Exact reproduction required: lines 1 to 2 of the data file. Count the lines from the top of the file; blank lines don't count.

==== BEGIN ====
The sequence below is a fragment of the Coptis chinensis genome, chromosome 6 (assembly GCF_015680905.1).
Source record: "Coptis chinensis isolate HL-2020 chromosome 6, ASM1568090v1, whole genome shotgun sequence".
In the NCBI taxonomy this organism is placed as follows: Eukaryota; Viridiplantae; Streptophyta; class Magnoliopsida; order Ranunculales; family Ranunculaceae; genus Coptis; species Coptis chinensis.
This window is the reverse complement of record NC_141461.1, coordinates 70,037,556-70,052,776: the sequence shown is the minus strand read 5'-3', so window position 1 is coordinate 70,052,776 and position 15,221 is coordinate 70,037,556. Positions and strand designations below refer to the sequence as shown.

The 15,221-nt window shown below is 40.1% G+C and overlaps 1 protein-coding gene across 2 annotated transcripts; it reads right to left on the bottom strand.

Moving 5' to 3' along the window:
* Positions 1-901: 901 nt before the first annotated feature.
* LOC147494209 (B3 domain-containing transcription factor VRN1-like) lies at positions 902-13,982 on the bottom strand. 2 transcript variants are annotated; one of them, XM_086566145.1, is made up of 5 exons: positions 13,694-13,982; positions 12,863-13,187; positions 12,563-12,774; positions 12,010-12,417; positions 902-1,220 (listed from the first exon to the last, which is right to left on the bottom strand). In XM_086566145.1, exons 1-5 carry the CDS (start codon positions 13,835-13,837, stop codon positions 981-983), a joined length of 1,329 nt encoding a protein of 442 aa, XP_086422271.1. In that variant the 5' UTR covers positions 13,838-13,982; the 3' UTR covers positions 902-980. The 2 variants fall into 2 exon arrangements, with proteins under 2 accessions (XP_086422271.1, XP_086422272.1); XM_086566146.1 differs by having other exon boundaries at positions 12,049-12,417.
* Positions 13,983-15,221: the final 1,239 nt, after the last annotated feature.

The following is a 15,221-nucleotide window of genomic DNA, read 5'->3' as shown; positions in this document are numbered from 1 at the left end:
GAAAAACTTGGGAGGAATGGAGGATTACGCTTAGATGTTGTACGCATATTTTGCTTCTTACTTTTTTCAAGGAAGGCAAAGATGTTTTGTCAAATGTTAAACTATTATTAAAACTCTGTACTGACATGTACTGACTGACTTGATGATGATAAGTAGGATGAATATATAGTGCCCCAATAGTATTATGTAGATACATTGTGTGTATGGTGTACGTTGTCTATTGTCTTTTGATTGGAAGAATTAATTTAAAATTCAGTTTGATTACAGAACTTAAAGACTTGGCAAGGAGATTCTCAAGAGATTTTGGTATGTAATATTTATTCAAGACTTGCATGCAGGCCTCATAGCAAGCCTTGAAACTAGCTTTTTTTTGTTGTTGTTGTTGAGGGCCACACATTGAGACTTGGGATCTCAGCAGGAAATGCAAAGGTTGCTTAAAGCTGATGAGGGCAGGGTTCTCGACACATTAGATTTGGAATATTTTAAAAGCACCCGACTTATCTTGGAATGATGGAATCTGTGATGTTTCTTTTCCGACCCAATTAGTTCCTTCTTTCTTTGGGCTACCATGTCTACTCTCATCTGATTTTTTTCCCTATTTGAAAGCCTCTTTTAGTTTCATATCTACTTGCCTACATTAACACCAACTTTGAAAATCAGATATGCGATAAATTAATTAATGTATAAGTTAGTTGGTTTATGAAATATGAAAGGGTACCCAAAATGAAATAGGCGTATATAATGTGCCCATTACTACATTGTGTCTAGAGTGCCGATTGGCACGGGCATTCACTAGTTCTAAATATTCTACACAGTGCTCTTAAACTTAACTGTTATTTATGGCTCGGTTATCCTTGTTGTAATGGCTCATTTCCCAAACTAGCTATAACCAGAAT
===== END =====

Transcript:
The sequence below is a fragment of the Coptis chinensis genome, chromosome 6 (assembly GCF_015680905.1).
Source record: "Coptis chinensis isolate HL-2020 chromosome 6, ASM1568090v1, whole genome shotgun sequence".